0

For example, if I were writing the menu options for a restaurant, how would I write something like this?

Restaurant ABC offers many different dishes. From pizza, to burgers, to shakes, to fries, to hotdogs, to sodas, and more.

Is that the correct grammar? It seems like a lot of "to"'s.

4
  • But the repetitive "to X, to Y, to Z..." is a reasonably acceptable usage when writing in a slightly artistic style, especially if the words achieve a nice rhythm.
    – Hot Licks
    Oct 14, 2019 at 3:23
  • Net-net: There is nothing wrong with it, as used above. The style can be overused, or used inappropriately, however.
    – Hot Licks
    Oct 14, 2019 at 12:07
  • 2
    It would be better to say from pizza to burgers, shakes, fries, hotdogs, sodas, and more. Jul 5, 2021 at 13:10
  • related: english.stackexchange.com/q/299547
    – djvg
    Mar 25 at 11:00

3 Answers 3

1

The above form is used with a single from and a single to, not multiples or whole lists.

Restaurant ABC offers many different dishes, from pizzas to burgers.

The range is supposed to extend from pizza all the way to burgers. In other words, every thing else is supposed to be included in between.

When the list is not homogeneous, separate sentences or clauses may be used for each type:

Restaurant ABC offers many different dishes. From pizza to burgers; from sodas to shakes.

HTH.

7
  • 2
    The usage with multiple "to" is common (although not easy to Google). Do you have any references for the claim that it is incorrect?
    – Stuart F
    Oct 14, 2019 at 11:26
  • 1
    I see no reason to use 'from... to' when simply giving a list of items. It's only appropriate with the two extremes of a range, e.g. 'from a sandwich to a three-course meal'. Oct 14, 2019 at 16:26
  • @KateBunting What we have here is not "simply a list;" my answer includes the case of ranges (not necessarily extreme at all).
    – Kris
    Oct 16, 2019 at 15:06
  • I meant that the OP's menu could just as well be written as a list - 'Pizza, burgers, fries, hotdogs... and more'. Saying 'from pizza to burgers' seems odd to me, as though they were supposed to be at opposite ends of a gamut of size, price or some other quality. Oct 16, 2019 at 15:49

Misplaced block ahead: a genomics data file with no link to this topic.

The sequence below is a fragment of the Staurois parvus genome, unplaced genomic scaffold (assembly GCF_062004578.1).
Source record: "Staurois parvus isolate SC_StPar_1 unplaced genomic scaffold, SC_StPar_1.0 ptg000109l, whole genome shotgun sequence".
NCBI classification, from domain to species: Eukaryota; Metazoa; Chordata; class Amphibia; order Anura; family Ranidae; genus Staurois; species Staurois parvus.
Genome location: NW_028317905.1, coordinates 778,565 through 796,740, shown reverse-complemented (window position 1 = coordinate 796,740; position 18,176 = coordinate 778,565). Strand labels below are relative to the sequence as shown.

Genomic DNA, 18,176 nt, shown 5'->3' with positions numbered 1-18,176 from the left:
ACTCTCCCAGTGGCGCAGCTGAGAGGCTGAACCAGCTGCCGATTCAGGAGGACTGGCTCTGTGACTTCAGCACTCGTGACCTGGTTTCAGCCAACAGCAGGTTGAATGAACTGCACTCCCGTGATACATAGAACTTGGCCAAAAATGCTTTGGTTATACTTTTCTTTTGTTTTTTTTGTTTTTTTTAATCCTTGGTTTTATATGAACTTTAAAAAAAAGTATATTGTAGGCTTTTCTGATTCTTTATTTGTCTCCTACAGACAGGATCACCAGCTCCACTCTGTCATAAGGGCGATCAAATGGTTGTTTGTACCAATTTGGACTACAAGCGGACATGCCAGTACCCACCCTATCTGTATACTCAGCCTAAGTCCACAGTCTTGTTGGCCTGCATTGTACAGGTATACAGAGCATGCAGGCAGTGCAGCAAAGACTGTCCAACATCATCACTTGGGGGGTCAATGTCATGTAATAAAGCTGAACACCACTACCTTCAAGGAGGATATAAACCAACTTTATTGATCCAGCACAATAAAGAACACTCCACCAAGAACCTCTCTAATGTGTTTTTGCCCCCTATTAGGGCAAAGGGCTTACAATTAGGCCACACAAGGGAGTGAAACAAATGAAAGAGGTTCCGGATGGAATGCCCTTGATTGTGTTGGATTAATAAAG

• 4
    "Restaurant ABC offers many different dishes, including pizzas, burgers, shakes, fries, hotdogs, sodas, and more."
    – Joachim
    Nov 13, 2019 at 12:05
1

The 'from...to' expression is often wrongly used. This construction should properly be used when two extremes of a range are thought of, as in:

“From soup to nuts” makes sense because soup was the traditional first course in a formal meal, nuts the last. Similarly “from A to Z” makes sense because these are the first and last letters of the alphabet.

But this construction which identifies the extremes of a spectrum or range is often improperly used when no such extremes are being identified, as in “She tried everything from penicillin to sulfa drugs.” These are not extremes, just examples of different sorts of drugs.

(The Website of Prof. Paul Brians)

A range cannot have more than two extremes. Often when people are tempted to use “from . . . to” they would be better off using a different expression, as, for example, in the OP's sentence: “Restaurant ABC offers many different dishes including pizza, burgers, shakes, fries, hotdogs, sodas, and more.

0

See the edit below for: From pizza, to burgers, to shakes, to fries, to hotdogs, to sodas, and more.

Elegant ordering with from and to:

From pizza, burgers, shakes, fries and hotdogs to sodas and more.

The range is all the food items to drinks.

And I would not use an Oxford comma in this case.

From cats, dogs and birds to small reptiles and snakes.

From hot blooded to cold blooded. Just another example.

Your Answer

By clicking “Post Your Answer”, you agree to our terms of service and acknowledge you have read our privacy policy.

Not the answer you're looking for? Browse other questions tagged or ask your own question.